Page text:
The superintendent takes the doctor into a workroom where some patients, including Mr. Bow, are working with leather: “The different pairs of hands, large and small, rose and fell over the table… . The Englishman looked uneasily at the faces and at the hands which seemed to be rising and falling of their own volition in the banded sunshine above the table” (pp. 272–273). Mr. Bow, with his “flat, hazel eyes,” “sat stiffly correct in his place at the sunny table” (p. 273). This opening section of the story ends with the doctor’s reflection on what he has seen:

“I should never have believed it possible,” the Englishman said with emphasis and repressed indignation. “Never.”

He felt disapproving and indignant and uncomfortable without quite knowing why. Of course, the boy looks normal enough, he said to himself. He seems quiet and self-controlled. But there must be a catch in it somewhere. You can’t go against nature like that. It just isn’t possible. He thought uneasily of the young inexpressive face and the curious flat look of the eyes. (p. 274)

Then the focus of the story abruptly switches to Mr. Bow:

He spoke to no one and nobody spoke to him. He methodically went on sewing the pigskin belt with steady, regular movements of his soft hands… All around the table were different colored shapes whose mouths opened and closed and emitted sounds that meant nothing to him. He did not mind either the shapes or the sounds. They were part of the familiar atmosphere of the workroom, where he felt comfortable and at ease. (p. 274)

And suddenly the reader begins to see what the English doctor vaguely sensed but was unable to understand: that the outside viewer’s perception of Mr. Bow’s existence is vastly different from Mr. Bow’s own. On his way to lunch Mr. Bow walks “rather stiffly” through grasses that respond felinely to his touch: “like thin sensitive cats they arched themselves to receive the caress of his fingertips” (p. 275). Daisies growing in the field “had yellow eyes that squinted craftily through the grass” (p. 275). In the washroom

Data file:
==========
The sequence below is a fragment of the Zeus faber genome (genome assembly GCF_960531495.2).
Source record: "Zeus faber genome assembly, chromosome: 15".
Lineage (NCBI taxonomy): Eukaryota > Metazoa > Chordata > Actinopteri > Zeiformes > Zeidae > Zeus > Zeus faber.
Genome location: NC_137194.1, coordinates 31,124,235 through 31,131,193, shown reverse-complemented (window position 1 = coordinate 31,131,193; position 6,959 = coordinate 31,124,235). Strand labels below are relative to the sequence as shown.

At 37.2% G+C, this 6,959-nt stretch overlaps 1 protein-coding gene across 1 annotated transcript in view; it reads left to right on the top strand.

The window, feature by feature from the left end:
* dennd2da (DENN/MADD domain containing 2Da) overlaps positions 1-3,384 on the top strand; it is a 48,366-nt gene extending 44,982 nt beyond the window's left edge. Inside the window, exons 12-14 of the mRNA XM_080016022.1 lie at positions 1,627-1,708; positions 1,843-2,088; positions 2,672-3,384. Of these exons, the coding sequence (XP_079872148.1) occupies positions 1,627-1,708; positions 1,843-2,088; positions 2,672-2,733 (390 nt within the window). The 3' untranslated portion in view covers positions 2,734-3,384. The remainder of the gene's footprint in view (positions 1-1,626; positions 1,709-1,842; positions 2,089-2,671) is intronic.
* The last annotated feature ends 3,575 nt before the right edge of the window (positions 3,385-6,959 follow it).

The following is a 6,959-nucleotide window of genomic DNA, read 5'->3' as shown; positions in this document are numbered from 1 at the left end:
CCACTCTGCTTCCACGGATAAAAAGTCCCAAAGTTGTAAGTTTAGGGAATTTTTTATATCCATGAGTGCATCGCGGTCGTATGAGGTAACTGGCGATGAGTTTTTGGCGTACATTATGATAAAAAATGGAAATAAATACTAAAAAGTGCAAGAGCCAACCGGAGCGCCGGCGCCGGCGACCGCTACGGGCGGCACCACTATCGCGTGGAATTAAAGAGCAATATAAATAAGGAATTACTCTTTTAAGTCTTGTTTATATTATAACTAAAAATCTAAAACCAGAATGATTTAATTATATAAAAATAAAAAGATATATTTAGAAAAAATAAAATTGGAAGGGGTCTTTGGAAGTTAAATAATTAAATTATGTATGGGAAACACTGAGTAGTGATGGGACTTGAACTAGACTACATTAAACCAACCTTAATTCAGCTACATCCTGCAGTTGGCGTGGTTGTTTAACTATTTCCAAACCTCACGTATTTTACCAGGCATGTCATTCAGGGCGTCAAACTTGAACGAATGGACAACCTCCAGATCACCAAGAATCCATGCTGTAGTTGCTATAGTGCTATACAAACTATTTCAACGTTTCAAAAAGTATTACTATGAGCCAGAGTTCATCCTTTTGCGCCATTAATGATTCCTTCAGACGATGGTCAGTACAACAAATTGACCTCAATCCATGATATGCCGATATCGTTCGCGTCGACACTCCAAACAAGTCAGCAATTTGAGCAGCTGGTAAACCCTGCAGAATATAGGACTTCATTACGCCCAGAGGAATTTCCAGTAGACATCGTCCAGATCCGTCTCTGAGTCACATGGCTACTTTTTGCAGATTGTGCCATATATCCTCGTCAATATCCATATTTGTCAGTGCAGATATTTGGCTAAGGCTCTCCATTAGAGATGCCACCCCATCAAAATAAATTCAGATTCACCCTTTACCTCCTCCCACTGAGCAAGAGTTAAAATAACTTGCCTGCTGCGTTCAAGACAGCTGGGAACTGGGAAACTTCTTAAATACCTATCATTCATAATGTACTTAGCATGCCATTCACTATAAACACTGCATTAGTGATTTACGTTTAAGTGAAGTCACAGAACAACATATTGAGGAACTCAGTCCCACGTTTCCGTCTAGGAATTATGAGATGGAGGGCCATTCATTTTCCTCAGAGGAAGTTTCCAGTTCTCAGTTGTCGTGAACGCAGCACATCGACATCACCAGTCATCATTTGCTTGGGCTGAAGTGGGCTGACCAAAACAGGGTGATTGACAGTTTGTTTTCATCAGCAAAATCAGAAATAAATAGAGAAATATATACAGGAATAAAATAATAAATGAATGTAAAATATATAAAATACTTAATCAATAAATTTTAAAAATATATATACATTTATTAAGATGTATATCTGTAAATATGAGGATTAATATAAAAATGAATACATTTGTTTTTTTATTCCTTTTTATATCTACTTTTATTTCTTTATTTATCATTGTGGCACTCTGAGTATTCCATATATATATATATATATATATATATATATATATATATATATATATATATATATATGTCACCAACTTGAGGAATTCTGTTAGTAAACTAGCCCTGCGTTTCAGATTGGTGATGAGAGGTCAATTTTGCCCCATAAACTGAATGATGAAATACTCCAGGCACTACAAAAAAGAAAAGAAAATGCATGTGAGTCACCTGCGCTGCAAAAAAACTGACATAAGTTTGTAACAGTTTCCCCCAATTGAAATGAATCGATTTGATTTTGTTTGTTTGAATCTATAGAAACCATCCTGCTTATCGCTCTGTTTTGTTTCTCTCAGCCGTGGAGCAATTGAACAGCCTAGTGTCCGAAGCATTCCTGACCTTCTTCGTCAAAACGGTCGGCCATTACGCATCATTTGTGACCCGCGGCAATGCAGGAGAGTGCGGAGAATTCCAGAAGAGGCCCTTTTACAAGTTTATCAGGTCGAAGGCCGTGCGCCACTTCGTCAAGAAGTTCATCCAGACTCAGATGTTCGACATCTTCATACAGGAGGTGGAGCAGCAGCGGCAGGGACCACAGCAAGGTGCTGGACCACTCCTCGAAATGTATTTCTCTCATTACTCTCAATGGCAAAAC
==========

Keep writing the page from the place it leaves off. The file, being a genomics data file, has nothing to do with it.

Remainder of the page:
Several coats hung on the wall. Thomas Bow avoided the washbasins nearest the coats. The hanging shapes filled him with deep suspicion. He watched them out of the ends of his eyes to make sure they did not get up to anything while he was washing his hands. (pp. 276–277)

And when Mr. Bow enters the dining room

The young man looked round cautiously. The pretty dresses of the women gave him pleasure but he was not at ease. At any moment something might pounce on him, something for which he did not have the formula. He waited tensely, on enemy ground… . The waiters, like well-trained sheep dogs, skillfully maneuvered the patients toward their chairs. (p. 278)

Now we realize that the perfectly ordered and manicured grounds of the fancy clinic represent the perfectly ordered and regimented existence of the patients, who have been trained to respond like robots. The irony of the situation is that the undistinguished, “not very good” English doctor was correct in his evaluation of how well Mr. Bow’s treatment has worked.

The story’s title provides a final stroke of irony:

“He doesn’t know how lucky he is,” said the dark doctor. “We’ve pulled him back literally from a living death. That’s the sort of thing that encourages one in this work.”

Mr. Bow walked carefully in the sunshine. He did not know how lucky he was and perhaps that was rather lucky as well. (p. 281)


[1] “Manfred J. Sakel”. Encyclopædia Britannica. Encyclopædia Britannica Online.
Encyclopædia Britannica Inc., 2014. Web. 02 Nov. 2014

[2] “Shock therapy”. Encyclopædia Britannica. Encyclopædia Britannica Online.
Encyclopædia Britannica Inc., 2014. Web. 02 Nov. 2014

[3] Renato M.E. Sabbatini. The History of Shock Therapy in Psychiatry .